sound management (ESM) of hazardous wastes since the adoption of the Ban
Amendment. NEW ZEALAND suggested that the amendment might restrain the
development of ESM. Noting that developing countries have to manage domestically
generated wastes, MALAYSIA said the global effort to stop the flow of wastes to
developing countries should be supported. GREENPEACE and BAN emphasized the need
for Parties to implement their obligations under the Convention, including
minimization of transboundary movements of hazardous wastes, minimization of
waste generation, and domestic self-sufficiency in waste management.
AUSTRALIA, with NEW ZEALAND and INDIA, said the
current membership criteria for Annex VII, which depend on membership of the EU
or the OECD, are arbitrary and discriminatory. NORWAY, with the EU and EGYPT,
said discussions on Annex VII should not be re-opened until the Ban amendment
comes into effect.
Designation of competent authorities and focal
points: Rugaramabu introduced a List of Competent Authorities and Focal
Points (UNEP/CHW.7/INF/3), and a draft decision on their designation (UNEP/CHW.7/2).
The draft decision was adopted without amendment.
Guidance elements for bilateral, multilateral or regional agreements:
Requesting Parties to report under Article 11 of the Convention on agreements to
which they are parties, Rugarabamu introduced three documents on this item (UNEP/CHW.7/INF/13,
/Corr.1 and /Corr.2), and a draft decision on agreements under Article 11 (UNEP/CHW.7/2).
The decision was adopted without amendment.
Amendment to rule 29 of the rules of procedure: Rugaramabu introduced a
draft decision on an Amendment to Rule 29 of the Rules of Procedure (UNEP/CHW.7/2),
which would open meetings of the COP and the working groups to the public,
unless otherwise stipulated by those bodies, as well as a document summarizing
relevant rules from other multilateral environmental agreements (MEAs) (UNEP/CHW.7/INF/15).
CANADA opposed this amendment, saying practice would not be consistent with that
of other MEAs. The NETHERLANDS and MALAYSIA supported the draft decision. On
text referring to meetings to which the public would have access, ETHIOPIA
proposed adding committee meetings. The draft decision was adopted as amended by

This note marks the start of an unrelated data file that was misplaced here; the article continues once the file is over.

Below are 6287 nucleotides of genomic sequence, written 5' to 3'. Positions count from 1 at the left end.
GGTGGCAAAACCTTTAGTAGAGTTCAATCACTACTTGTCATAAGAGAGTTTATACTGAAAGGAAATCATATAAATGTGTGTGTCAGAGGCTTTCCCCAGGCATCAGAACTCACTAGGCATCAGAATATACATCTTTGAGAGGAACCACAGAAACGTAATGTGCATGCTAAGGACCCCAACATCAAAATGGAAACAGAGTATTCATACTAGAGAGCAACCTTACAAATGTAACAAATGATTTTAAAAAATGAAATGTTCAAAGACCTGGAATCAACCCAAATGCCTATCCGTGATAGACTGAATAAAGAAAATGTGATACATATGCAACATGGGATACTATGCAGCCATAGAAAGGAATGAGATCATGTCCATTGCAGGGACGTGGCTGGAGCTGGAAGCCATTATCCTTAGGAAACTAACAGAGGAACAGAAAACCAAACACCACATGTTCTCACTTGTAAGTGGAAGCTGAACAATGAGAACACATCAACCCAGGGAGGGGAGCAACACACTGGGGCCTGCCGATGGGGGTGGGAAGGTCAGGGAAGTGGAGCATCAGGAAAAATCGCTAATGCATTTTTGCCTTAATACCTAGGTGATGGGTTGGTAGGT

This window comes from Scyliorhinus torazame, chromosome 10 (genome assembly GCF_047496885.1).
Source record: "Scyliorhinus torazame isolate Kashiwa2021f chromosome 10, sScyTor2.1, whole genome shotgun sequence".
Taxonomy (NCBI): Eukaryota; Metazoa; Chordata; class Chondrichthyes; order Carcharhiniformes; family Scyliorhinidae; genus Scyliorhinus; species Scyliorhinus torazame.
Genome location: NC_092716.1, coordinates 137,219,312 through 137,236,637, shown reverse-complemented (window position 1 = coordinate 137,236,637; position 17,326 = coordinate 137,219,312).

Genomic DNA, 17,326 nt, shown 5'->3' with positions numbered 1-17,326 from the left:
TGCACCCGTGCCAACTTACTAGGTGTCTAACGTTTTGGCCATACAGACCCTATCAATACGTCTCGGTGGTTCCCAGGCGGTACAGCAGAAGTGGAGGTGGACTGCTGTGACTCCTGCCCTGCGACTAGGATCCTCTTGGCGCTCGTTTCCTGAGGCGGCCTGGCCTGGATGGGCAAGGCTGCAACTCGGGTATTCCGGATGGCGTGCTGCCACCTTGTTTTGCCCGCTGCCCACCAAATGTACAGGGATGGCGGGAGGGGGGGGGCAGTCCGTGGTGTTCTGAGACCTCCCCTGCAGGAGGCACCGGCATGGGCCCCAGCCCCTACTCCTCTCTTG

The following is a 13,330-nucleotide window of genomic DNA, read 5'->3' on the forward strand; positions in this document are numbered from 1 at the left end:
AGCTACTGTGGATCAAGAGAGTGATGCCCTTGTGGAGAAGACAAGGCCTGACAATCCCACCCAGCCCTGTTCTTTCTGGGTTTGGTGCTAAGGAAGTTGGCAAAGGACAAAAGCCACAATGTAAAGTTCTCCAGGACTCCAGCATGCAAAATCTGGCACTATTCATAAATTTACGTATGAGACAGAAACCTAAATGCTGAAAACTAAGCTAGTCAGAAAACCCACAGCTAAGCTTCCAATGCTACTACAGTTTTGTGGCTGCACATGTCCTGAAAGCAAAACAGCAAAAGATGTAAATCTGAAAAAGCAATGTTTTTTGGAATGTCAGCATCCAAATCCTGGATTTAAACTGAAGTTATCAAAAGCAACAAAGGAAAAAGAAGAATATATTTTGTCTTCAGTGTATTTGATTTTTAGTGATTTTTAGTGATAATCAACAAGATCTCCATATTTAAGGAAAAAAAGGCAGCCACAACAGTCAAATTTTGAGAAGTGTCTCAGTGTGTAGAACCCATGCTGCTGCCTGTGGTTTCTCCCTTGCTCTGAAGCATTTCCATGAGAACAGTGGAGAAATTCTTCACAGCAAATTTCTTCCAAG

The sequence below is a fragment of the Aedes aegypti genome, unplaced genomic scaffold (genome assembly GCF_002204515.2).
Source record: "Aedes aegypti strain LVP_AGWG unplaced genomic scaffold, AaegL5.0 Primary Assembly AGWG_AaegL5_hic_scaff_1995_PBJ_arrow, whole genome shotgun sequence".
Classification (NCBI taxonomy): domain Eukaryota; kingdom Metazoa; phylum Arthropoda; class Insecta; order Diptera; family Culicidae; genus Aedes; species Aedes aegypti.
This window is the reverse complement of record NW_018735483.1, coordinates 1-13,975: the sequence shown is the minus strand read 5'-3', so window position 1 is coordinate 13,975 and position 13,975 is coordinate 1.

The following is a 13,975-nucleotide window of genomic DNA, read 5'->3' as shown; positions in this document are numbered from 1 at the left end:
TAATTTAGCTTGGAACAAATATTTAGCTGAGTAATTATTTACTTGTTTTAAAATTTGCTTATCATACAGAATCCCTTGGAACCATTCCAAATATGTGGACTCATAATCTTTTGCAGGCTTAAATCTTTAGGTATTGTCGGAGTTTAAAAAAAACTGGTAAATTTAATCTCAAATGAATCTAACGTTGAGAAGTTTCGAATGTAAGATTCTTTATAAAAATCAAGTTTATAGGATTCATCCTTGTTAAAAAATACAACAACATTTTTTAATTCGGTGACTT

Interim guidelines for the implementation of decision V/32: Rugarabamu
introduced a draft decision on the enlargement of the scope of the Trust Fund to
provide an emergency fund (UNEP/CHW/7/2). The EU, supported by NEW ZEALAND,
proposed the deletion of text referring to the establishment of a new mechanism.
CUBA, CHILE, ARGENTINA, UGANDA, SENEGAL, BOTSWANA and SOUTH AFRICA opposed the
deletion. Chair Vallas requested interested countries to hold informal
consultations on the matter.
Illegal Traffic: Rugarabamu introduced guidance elements for a draft
manual on illegal traffic (UNEP/CHW.7/24), and a draft decision on illegal
traffic (UNEP/CHW.7/2). ARGENTINA and CHILE called for the manual to reflect
regional circumstances. MALAYSIA proposed text on cooperation between Parties in
the verification of customs documentation. Delegates agreed on an EU proposal to
forward the manual to the OEWG for improvement.
Transmission of information, including implementation of decision II/12:
Rugarabamu introduced a draft decision on the issue (UNEP/CHW/7.2). The decision
was adopted with a minor amendment proposed by CUBA.
National definitions of hazardous wastes: Rugarabamu introduced a draft
decision on national definitions of hazardous wastes (UNEP/CHW.7/2). The
decision was adopted without amendment.
Work on hazardous characteristics: Ibrahim Shafi, Secretariat, presented
work on hazard characteristics (UNEP/CHW.7/11 and Add.1, 2 and 3). Delegates
agreed to hold further consultations in a Working Group chaired by the UK and
the US on Wednesday.
Application for plastic coated cable scrap: Chair Valles introduced a
document presented by India on the application for plastic coasted cable scrap (UNEP/CHW.7/15),
and a corresponding draft decision (UNEP/CHW.7/2). A contact group will meet on
Wednesday to discuss the issue.